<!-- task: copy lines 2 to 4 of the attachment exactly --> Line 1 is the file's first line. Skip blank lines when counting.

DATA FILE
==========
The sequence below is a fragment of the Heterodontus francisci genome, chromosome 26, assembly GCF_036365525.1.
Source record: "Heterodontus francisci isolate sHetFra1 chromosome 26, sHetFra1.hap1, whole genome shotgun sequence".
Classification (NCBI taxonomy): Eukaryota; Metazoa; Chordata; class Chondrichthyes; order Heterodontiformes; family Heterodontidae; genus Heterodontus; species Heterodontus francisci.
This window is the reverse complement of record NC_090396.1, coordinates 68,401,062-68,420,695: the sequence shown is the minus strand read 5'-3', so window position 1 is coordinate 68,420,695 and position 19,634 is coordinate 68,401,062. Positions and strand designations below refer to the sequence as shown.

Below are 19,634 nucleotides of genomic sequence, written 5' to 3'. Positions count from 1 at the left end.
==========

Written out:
Source record: "Heterodontus francisci isolate sHetFra1 chromosome 26, sHetFra1.hap1, whole genome shotgun sequence".
Classification (NCBI taxonomy): Eukaryota; Metazoa; Chordata; class Chondrichthyes; order Heterodontiformes; family Heterodontidae; genus Heterodontus; species Heterodontus francisci.
This window is the reverse complement of record NC_090396.1, coordinates 68,401,062-68,420,695: the sequence shown is the minus strand read 5'-3', so window position 1 is coordinate 68,420,695 and position 19,634 is coordinate 68,401,062. Positions and strand designations below refer to the sequence as shown.